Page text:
And what about those trees, plants, and landscapes?
Forest fires are a needed natural occurrence. They clear out overgrown areas, allowing sunlight to reach the forest floor — and encouraging a resurgence of native plants and an abundance of wildflowers. Native birds, bugs, and bees are drawn to the new growth, and they can reestablish themselves and thrive.
Fire can destroy invasive species (including weeds) and eliminate, or reduce, plant disease and insects that can cause significant damage to old-growth forests. When the humus layer is reduced, several unwanted pests can be eliminated as well, including sawflies, red pinecone beetles, and maple leaf cutters.
How do some trees and plants survive, when everything around them has burned? Native plants have root structures that can grow to 25 feet deep, and such roots are generally unaffected by a fire. They bring moisture up, allowing the plant to sprout just a few days or weeks after the fire.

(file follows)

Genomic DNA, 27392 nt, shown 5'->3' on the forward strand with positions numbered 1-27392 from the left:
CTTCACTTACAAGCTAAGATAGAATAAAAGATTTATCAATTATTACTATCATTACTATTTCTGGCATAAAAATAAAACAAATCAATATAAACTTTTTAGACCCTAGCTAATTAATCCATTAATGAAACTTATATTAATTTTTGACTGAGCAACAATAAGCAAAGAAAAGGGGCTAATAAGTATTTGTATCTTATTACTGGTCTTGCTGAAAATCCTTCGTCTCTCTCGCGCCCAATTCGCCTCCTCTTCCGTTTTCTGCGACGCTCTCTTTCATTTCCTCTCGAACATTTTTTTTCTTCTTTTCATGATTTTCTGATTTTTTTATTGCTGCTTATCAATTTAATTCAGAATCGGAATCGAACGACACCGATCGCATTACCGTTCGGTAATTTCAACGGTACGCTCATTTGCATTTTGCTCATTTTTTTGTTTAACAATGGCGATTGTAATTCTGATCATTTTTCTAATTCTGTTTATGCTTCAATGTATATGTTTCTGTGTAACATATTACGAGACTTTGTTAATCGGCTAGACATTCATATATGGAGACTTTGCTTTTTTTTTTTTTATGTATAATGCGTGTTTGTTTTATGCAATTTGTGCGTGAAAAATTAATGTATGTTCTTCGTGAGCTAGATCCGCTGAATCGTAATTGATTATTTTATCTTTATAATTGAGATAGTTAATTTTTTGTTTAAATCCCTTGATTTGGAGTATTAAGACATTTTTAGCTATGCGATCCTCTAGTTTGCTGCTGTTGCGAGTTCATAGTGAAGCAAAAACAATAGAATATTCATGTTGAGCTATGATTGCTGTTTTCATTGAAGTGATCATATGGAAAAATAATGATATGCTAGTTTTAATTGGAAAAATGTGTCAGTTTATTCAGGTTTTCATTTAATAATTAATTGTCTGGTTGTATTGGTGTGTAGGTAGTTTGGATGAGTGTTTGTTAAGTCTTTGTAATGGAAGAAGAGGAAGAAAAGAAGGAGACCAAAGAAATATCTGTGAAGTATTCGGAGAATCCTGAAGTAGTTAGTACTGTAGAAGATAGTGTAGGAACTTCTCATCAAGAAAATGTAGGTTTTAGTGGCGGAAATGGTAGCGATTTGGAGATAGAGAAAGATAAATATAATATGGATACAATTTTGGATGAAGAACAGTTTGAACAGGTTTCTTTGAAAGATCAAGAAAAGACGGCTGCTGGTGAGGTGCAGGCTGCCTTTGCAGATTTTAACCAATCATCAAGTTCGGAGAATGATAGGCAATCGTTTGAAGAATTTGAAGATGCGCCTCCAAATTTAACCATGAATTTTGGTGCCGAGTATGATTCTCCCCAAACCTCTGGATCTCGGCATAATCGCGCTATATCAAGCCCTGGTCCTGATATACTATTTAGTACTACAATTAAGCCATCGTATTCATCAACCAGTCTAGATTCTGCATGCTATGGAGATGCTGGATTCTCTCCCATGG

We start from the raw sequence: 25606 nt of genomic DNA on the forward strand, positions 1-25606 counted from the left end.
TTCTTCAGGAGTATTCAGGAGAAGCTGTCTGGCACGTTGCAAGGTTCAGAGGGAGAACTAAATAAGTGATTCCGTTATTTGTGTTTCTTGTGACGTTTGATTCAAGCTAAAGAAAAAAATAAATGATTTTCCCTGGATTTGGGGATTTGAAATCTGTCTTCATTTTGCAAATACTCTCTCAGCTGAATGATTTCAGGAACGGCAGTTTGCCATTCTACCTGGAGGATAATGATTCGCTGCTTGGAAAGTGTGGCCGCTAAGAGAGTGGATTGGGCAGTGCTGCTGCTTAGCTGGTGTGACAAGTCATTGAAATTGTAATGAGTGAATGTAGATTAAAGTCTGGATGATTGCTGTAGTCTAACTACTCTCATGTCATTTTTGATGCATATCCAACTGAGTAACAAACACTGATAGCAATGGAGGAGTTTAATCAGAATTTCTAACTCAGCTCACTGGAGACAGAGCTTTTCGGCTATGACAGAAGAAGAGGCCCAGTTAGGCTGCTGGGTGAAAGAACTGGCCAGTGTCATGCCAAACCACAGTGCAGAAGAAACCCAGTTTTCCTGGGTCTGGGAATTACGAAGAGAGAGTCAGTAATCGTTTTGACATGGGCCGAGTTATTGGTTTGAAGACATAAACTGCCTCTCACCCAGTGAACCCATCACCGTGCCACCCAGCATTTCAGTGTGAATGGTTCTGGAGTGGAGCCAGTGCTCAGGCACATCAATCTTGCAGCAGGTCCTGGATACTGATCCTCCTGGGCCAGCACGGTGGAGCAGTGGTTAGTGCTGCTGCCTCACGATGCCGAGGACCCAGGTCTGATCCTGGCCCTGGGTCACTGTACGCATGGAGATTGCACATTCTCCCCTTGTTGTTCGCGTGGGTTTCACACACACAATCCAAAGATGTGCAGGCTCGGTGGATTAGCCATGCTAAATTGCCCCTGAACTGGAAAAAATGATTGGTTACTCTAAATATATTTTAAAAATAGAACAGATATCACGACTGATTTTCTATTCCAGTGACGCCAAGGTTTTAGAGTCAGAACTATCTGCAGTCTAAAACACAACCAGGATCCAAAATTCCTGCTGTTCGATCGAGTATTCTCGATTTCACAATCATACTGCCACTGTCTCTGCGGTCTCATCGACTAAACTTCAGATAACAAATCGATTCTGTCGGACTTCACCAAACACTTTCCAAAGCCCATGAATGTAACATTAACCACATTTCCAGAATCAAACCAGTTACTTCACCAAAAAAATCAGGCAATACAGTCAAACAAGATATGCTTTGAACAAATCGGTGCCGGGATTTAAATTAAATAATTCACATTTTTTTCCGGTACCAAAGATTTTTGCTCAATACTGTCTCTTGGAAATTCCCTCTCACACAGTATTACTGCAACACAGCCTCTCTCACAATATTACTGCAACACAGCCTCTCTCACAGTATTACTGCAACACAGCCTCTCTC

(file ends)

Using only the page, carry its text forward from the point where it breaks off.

Many trees that grow in fire-prone areas develop thick bark, which protects the inner (cambium) layer from damage. This layer is responsible for moving water and nutrients to keep the tree alive.
Ponderosa pine is a good example. It has thick, flaky bark and drops its lower branches – which protects it from some fires. Other species, like the shortleaf pine or California buckeye, have extensive root systems and dormant underground buds that quickly re-sprout after a burn.
Some species of pine (Jack, lodgepole, hickory) regenerate by fire-stimulated seed dispersal. They have serotinous (hard, thick, resin-sealed) cones that can hang on the tree for many years. Only when the resin is melted by fire are the cones able to open and release their seeds.
Other plants such as Ceanothus, Coffeeberry, and Redberry have seeds with tough coatings and depend on fire to break their dormancy.
Ash from burned trees and decaying plants can be beneficial, too. Nutrients (potassium, calcium, magnesium and other trace elements) that were held captive in old, decaying plant matter are released into the soil in ash, benefiting surrounding vegetation.